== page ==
Reality TV is funny business. Everyone in the industry knows that you score massive ratings, sometimes even in spite of viewer scepticism, when you allow an audience a window into the so-called real day in the life of a celebrity. As spectators we have a love-hate relationship with reality television precisely because it allows us a glimpse into a celebrity’s life space where we’re bound to never reach in and of ourselves, and because we know, that if you put a camera in someone’s face, they’re bound to perform for the audience. So, how real is reality television, anyway? But there’s more. Celebrities who endorse perfumes in their own name and spend money and time having a film crew set up in their living spaces are not in the humble game of being open and welcoming; what they’re doing is turning this day in the life into a commodity. For a price. And a profit. Simple as that.
Now let’s take the national broadcasters recent publicity stunt in airing the video clip showing former president Nelson Mandela at his home in Houghton. This is a masterwork of the intention behind reality TV. And I’m not suggesting that this was by Madiba’s design, at all. Eyes and lips firmly pursed after the flash went off in his face, the message was clear (and dare I say, commonsensical?) — “leave me alone”.
Just a few weeks ago, the DA put out its thread of posters laying claim to Madiba, with images of him embracing Helen Suzman, and the words “We played our part in opposing apartheid”. The media discussions spilled rhetoric about who had the right to make such claims. ANC secretary general Gwede Mantashe responded in Sunday World, saying, “Madiba is ours”, citing that Mandela did not give up his membership of the ANC. This is not entirely the point, but the tug of war. Both approaches sideline the important issues at hand, reducing the struggle to a childish spat of who did what, and detract from the necessary performance evaluations in terms of how far we’ve come, where to from here.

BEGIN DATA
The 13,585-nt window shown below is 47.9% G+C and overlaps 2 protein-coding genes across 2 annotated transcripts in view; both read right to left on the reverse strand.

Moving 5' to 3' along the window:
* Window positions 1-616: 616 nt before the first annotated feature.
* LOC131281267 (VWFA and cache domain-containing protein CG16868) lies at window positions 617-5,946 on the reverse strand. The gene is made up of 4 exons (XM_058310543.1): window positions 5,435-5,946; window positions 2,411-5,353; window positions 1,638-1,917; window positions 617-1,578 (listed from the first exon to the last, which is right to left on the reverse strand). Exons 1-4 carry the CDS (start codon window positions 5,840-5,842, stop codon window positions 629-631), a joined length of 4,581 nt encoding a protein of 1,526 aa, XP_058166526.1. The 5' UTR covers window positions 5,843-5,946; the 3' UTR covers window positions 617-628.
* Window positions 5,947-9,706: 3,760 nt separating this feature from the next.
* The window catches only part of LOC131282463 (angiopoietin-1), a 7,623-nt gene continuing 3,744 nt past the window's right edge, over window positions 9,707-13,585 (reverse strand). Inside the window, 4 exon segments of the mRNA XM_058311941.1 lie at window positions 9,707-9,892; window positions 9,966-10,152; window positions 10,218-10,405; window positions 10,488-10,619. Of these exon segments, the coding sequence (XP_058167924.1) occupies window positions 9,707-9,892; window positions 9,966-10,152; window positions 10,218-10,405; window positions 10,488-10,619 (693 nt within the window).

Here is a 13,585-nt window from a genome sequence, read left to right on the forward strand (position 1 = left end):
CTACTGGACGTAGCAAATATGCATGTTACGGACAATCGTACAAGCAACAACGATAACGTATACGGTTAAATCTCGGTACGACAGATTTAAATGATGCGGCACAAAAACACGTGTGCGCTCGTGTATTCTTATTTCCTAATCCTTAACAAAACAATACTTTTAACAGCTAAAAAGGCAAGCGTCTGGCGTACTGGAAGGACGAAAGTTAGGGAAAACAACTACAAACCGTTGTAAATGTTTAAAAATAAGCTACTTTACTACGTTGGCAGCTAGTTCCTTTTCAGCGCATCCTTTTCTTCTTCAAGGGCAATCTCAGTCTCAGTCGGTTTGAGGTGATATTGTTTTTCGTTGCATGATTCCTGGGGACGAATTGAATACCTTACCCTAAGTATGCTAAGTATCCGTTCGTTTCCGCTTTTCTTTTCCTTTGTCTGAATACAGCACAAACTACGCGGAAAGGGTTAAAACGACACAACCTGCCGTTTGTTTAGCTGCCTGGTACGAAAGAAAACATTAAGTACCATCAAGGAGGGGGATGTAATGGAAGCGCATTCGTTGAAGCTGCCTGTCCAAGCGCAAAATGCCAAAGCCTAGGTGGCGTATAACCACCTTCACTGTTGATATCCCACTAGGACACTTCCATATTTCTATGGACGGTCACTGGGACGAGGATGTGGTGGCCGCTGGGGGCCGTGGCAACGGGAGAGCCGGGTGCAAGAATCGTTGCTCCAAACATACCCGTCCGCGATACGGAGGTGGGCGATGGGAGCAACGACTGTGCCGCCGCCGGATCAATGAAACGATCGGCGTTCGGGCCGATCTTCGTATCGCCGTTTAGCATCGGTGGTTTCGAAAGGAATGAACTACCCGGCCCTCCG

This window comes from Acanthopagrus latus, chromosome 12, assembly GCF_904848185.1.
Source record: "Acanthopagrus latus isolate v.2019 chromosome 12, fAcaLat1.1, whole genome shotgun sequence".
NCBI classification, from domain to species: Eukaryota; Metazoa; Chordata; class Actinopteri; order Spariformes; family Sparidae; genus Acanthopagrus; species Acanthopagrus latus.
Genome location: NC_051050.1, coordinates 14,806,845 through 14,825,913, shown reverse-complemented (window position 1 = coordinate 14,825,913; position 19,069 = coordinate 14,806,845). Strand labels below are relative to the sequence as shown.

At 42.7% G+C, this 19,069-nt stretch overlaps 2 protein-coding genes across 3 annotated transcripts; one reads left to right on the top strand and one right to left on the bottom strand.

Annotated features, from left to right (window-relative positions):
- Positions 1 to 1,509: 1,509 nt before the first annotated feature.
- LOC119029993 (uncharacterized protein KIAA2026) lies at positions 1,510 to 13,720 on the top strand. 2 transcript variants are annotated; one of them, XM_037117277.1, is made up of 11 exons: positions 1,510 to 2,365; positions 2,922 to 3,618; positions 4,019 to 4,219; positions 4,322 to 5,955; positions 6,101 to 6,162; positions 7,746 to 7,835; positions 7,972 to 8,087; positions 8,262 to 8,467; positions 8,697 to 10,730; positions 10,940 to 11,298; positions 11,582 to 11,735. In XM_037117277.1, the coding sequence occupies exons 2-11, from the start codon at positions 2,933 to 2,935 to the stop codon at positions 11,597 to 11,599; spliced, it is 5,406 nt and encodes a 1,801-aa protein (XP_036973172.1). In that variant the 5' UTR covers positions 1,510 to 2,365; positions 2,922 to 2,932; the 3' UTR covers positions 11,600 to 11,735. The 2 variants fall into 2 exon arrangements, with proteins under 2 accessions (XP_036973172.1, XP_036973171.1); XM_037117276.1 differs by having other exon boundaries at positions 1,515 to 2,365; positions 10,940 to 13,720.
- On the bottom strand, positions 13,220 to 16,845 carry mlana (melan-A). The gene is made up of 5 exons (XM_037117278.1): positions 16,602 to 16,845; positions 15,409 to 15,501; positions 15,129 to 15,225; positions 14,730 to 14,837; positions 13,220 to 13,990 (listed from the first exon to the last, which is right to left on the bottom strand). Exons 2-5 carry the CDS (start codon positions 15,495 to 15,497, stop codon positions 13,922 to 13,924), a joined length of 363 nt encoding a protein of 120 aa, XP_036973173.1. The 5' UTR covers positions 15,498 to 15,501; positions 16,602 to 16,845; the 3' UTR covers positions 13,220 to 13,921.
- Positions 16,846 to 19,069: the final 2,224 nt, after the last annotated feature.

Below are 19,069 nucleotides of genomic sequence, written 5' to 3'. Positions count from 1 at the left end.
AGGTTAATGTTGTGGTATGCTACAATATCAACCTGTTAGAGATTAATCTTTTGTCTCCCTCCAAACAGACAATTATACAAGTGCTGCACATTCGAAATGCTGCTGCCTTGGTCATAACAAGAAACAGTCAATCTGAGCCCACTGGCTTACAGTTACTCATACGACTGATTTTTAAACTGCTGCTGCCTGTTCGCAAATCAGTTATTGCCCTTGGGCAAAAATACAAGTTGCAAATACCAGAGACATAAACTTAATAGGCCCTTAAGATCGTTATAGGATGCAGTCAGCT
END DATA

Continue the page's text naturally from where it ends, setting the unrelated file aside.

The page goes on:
But it has opened an interesting realm of discussion, because suddenly, members of the Mandela clan were tearing his legacy to shreds in their attempts to get a bite of the brand pie. And then the ANC stepped over hallowed threshold and paid our Madiba an intimate visit, just to reassert, that he should continue to be linked to brand ANC. Because, as we well know, without this assertion, the foundation crumbles.
In a time where personal and corporate (and political) branding are seen as one, overarching on a continuum of market commodity, brand Mandela is close to topping the charts as media houses here in South Africa, and around the globe, sit with fingers on the button to press publish on ready-written obituaries and photo essays that will celebrate the legacy of a man whose name continues to represent iconic regime change, continues to inspire revolution the world over.
At almost 94, blessings, gratitude and full appreciation are due for an elderly statesman who has served his time and his people and then some.
The overwhelming voice of the nation suggests that it’s time to stop tearing to shreds the legacy of a leader, an activist, an intellectual of this continent and world, and to preserve the dignity of a human being.
After everything, surely, some dignity is in order.